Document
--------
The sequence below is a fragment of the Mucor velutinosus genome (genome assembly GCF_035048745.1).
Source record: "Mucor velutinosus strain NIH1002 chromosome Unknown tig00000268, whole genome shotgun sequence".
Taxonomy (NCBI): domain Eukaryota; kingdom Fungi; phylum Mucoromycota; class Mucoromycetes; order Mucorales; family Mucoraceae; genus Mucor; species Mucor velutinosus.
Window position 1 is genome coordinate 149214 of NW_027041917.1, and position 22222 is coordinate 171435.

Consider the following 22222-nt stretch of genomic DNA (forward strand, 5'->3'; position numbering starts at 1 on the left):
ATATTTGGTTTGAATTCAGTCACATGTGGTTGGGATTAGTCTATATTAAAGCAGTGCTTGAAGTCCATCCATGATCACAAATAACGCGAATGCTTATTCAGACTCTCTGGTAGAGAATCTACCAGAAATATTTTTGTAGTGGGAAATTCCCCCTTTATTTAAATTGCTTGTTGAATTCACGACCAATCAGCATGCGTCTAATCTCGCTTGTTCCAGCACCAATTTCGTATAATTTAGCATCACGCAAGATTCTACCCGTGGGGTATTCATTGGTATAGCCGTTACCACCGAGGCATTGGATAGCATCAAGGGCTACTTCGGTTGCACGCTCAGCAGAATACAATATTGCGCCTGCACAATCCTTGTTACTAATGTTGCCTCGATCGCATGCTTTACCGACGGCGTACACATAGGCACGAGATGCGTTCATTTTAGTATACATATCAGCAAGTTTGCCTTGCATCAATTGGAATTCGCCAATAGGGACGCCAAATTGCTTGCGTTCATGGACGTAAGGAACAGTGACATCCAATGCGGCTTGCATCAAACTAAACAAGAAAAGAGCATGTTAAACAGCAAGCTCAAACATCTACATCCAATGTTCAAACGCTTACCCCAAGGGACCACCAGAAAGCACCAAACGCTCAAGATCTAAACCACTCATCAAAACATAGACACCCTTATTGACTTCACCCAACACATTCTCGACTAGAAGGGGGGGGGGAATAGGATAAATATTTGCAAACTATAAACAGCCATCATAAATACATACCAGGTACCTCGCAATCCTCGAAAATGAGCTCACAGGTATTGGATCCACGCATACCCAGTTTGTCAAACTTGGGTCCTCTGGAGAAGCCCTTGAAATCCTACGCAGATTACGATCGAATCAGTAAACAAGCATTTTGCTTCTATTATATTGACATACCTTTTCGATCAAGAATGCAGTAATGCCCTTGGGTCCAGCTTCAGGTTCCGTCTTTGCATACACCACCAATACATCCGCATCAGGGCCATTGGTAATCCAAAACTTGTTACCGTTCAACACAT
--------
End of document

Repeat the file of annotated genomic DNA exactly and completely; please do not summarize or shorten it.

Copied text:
The sequence below is a fragment of the Mucor velutinosus genome (genome assembly GCF_035048745.1).
Source record: "Mucor velutinosus strain NIH1002 chromosome Unknown tig00000268, whole genome shotgun sequence".
Taxonomy (NCBI): domain Eukaryota; kingdom Fungi; phylum Mucoromycota; class Mucoromycetes; order Mucorales; family Mucoraceae; genus Mucor; species Mucor velutinosus.
Window position 1 is genome coordinate 149214 of NW_027041917.1, and position 22222 is coordinate 171435.

Consider the following 22222-nt stretch of genomic DNA (forward strand, 5'->3'; position numbering starts at 1 on the left):
ATATTTGGTTTGAATTCAGTCACATGTGGTTGGGATTAGTCTATATTAAAGCAGTGCTTGAAGTCCATCCATGATCACAAATAACGCGAATGCTTATTCAGACTCTCTGGTAGAGAATCTACCAGAAATATTTTTGTAGTGGGAAATTCCCCCTTTATTTAAATTGCTTGTTGAATTCACGACCAATCAGCATGCGTCTAATCTCGCTTGTTCCAGCACCAATTTCGTATAATTTAGCATCACGCAAGATTCTACCCGTGGGGTATTCATTGGTATAGCCGTTACCACCGAGGCATTGGATAGCATCAAGGGCTACTTCGGTTGCACGCTCAGCAGAATACAATATTGCGCCTGCACAATCCTTGTTACTAATGTTGCCTCGATCGCATGCTTTACCGACGGCGTACACATAGGCACGAGATGCGTTCATTTTAGTATACATATCAGCAAGTTTGCCTTGCATCAATTGGAATTCGCCAATAGGGACGCCAAATTGCTTGCGTTCATGGACGTAAGGAACAGTGACATCCAATGCGGCTTGCATCAAACTAAACAAGAAAAGAGCATGTTAAACAGCAAGCTCAAACATCTACATCCAATGTTCAAACGCTTACCCCAAGGGACCACCAGAAAGCACCAAACGCTCAAGATCTAAACCACTCATCAAAACATAGACACCCTTATTGACTTCACCCAACACATTCTCGACTAGAAGGGGGGGGGGAATAGGATAAATATTTGCAAACTATAAACAGCCATCATAAATACATACCAGGTACCTCGCAATCCTCGAAAATGAGCTCACAGGTATTGGATCCACGCATACCCAGTTTGTCAAACTTGGGTCCTCTGGAGAAGCCCTTGAAATCCTACGCAGATTACGATCGAATCAGTAAACAAGCATTTTGCTTCTATTATATTGACATACCTTTTCGATCAAGAATGCAGTAATGCCCTTGGGTCCAGCTTCAGGTTCCGTCTTTGCATACACCACCAATACATCCGCATCAGGGCCATTGGTAATCCAAAACTTGTTACCGTTCAACACAT